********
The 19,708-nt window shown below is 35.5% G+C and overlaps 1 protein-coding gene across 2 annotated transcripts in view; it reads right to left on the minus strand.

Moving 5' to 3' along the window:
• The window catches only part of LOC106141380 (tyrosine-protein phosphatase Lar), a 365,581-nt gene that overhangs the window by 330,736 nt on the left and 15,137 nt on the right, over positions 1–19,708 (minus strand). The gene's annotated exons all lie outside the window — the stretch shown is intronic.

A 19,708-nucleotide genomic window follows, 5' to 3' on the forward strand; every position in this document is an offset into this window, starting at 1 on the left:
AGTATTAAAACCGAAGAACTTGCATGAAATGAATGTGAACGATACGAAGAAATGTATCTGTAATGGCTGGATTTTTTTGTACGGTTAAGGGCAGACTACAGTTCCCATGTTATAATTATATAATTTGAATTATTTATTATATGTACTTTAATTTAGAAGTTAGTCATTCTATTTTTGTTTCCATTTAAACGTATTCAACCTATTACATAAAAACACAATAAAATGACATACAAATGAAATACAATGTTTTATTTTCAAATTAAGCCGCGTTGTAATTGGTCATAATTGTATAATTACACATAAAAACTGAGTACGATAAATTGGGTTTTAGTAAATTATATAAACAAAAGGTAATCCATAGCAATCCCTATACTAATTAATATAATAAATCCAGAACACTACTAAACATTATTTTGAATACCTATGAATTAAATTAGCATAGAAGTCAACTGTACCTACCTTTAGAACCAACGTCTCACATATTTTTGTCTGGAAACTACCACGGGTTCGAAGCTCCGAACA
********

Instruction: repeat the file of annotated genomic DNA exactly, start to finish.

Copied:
The 19,708-nt window shown below is 35.5% G+C and overlaps 1 protein-coding gene across 2 annotated transcripts in view; it reads right to left on the minus strand.

Moving 5' to 3' along the window:
• The window catches only part of LOC106141380 (tyrosine-protein phosphatase Lar), a 365,581-nt gene that overhangs the window by 330,736 nt on the left and 15,137 nt on the right, over positions 1–19,708 (minus strand). The gene's annotated exons all lie outside the window — the stretch shown is intronic.

A 19,708-nucleotide genomic window follows, 5' to 3' on the forward strand; every position in this document is an offset into this window, starting at 1 on the left:
AGTATTAAAACCGAAGAACTTGCATGAAATGAATGTGAACGATACGAAGAAATGTATCTGTAATGGCTGGATTTTTTTGTACGGTTAAGGGCAGACTACAGTTCCCATGTTATAATTATATAATTTGAATTATTTATTATATGTACTTTAATTTAGAAGTTAGTCATTCTATTTTTGTTTCCATTTAAACGTATTCAACCTATTACATAAAAACACAATAAAATGACATACAAATGAAATACAATGTTTTATTTTCAAATTAAGCCGCGTTGTAATTGGTCATAATTGTATAATTACACATAAAAACTGAGTACGATAAATTGGGTTTTAGTAAATTATATAAACAAAAGGTAATCCATAGCAATCCCTATACTAATTAATATAATAAATCCAGAACACTACTAAACATTATTTTGAATACCTATGAATTAAATTAGCATAGAAGTCAACTGTACCTACCTTTAGAACCAACGTCTCACATATTTTTGTCTGGAAACTACCACGGGTTCGAAGCTCCGAACA